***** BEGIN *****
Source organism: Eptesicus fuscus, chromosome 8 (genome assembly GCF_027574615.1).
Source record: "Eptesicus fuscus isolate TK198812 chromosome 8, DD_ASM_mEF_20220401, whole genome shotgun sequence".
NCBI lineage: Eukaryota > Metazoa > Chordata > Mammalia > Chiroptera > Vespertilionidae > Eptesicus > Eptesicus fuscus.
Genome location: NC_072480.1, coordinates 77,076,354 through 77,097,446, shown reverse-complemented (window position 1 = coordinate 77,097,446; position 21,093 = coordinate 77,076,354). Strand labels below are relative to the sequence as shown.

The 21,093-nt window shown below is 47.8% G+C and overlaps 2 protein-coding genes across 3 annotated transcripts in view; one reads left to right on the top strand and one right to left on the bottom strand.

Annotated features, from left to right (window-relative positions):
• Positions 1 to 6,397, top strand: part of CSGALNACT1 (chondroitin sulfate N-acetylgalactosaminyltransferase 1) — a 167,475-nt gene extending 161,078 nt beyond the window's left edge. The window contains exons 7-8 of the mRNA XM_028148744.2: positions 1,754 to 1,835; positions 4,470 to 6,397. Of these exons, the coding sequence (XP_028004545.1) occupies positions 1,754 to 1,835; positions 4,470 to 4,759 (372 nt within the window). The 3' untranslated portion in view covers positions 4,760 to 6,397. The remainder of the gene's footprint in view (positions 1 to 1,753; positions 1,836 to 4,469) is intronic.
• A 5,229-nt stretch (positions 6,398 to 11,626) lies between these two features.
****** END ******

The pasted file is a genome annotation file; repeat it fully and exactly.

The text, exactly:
Source organism: Eptesicus fuscus, chromosome 8 (genome assembly GCF_027574615.1).
Source record: "Eptesicus fuscus isolate TK198812 chromosome 8, DD_ASM_mEF_20220401, whole genome shotgun sequence".
NCBI lineage: Eukaryota > Metazoa > Chordata > Mammalia > Chiroptera > Vespertilionidae > Eptesicus > Eptesicus fuscus.
Genome location: NC_072480.1, coordinates 77,076,354 through 77,097,446, shown reverse-complemented (window position 1 = coordinate 77,097,446; position 21,093 = coordinate 77,076,354). Strand labels below are relative to the sequence as shown.

The 21,093-nt window shown below is 47.8% G+C and overlaps 2 protein-coding genes across 3 annotated transcripts in view; one reads left to right on the top strand and one right to left on the bottom strand.

Annotated features, from left to right (window-relative positions):
• Positions 1 to 6,397, top strand: part of CSGALNACT1 (chondroitin sulfate N-acetylgalactosaminyltransferase 1) — a 167,475-nt gene extending 161,078 nt beyond the window's left edge. The window contains exons 7-8 of the mRNA XM_028148744.2: positions 1,754 to 1,835; positions 4,470 to 6,397. Of these exons, the coding sequence (XP_028004545.1) occupies positions 1,754 to 1,835; positions 4,470 to 4,759 (372 nt within the window). The 3' untranslated portion in view covers positions 4,760 to 6,397. The remainder of the gene's footprint in view (positions 1 to 1,753; positions 1,836 to 4,469) is intronic.
• A 5,229-nt stretch (positions 6,398 to 11,626) lies between these two features.